Google and Microsoft were right, and it is as simple as that. The result has been a more aggressive move to 100 Gb/sec switching in the past several years than would have otherwise happened the way the IEEE wanted to do it. And the move to 200 Gb/sec and 400 Gb/sec switching that is happening now as PAM-4 signal encoding is layered on top of the raw 25 GHz and now 50 GHz signaling that was strongly encouraged by Google and Microsoft way back in 2014.
Now, the 25G Ethernet Consortium has changed its name to the Ethernet Technology Consortium and it is pushing a new standard for delivering 800 Gb/sec Ethernet devices. This new 800 Gb/sec standard builds on some earlier work done by the group to cut the forward error correction (FEC) overhead on networks running at 50 Gb/sec, 100 Gb/sec, and 200 Gb/sec by half – which is a big deal and which was announced in February 2019 as a concept and rolled out as a specification in February this year.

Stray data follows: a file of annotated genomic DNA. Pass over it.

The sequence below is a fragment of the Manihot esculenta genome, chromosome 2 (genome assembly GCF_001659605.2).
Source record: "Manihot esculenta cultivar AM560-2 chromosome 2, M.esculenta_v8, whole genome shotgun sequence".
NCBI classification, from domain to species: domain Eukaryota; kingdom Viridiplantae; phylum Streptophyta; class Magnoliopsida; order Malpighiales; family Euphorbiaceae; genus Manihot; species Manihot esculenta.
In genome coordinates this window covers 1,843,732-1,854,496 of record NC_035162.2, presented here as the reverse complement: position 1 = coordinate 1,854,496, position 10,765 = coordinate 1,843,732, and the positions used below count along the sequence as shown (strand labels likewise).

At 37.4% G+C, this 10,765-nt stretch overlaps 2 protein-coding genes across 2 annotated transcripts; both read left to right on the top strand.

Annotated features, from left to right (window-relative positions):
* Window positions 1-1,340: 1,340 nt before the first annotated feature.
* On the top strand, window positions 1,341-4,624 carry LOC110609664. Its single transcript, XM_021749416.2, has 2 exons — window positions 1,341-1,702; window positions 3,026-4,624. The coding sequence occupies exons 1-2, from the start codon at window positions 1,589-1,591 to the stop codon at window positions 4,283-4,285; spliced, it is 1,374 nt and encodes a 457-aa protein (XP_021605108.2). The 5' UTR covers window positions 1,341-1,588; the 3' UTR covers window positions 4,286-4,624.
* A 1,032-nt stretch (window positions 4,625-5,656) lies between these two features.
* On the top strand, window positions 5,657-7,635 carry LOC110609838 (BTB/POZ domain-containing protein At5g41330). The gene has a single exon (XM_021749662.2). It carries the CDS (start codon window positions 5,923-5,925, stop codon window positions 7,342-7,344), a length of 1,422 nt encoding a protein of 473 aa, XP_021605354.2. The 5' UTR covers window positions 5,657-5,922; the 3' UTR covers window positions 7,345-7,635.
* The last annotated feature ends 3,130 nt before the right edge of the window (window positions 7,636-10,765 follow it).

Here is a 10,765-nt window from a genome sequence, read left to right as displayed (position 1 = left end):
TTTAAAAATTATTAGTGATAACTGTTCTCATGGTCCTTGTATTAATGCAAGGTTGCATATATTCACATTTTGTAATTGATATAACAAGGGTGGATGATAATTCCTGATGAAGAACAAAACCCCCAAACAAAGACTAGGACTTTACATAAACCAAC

The 800 Gb/sec Ethernet specification is called 800GBASE-R, and it builds upon the existing IEEE 802.3bs standard for 400 Gb/sec Ethernet, which is itself derivative of the initial work done by Google, Microsoft, and Friends to drive a revised 100 Gb/sec Ethernet. By the way, that list of friends now includes a total of 45 companies besides its two primary founders.
The 800 Gb/sec Ethernet spec adds a new media access control (MAC) and physical coding sublayer (PCS) methods, which takes the existing logic for these functions and tweaks them to allow the distribution of data across eight physical lanes running at a native 106.25 Gb/sec. The spec basically says take two 400 Gb/sec PCS units with the modified FEC to get eight lanes running at an effective 100 Gb/sec to get to 800 Gb/sec per port. Like this, as shown in the high-level block diagram: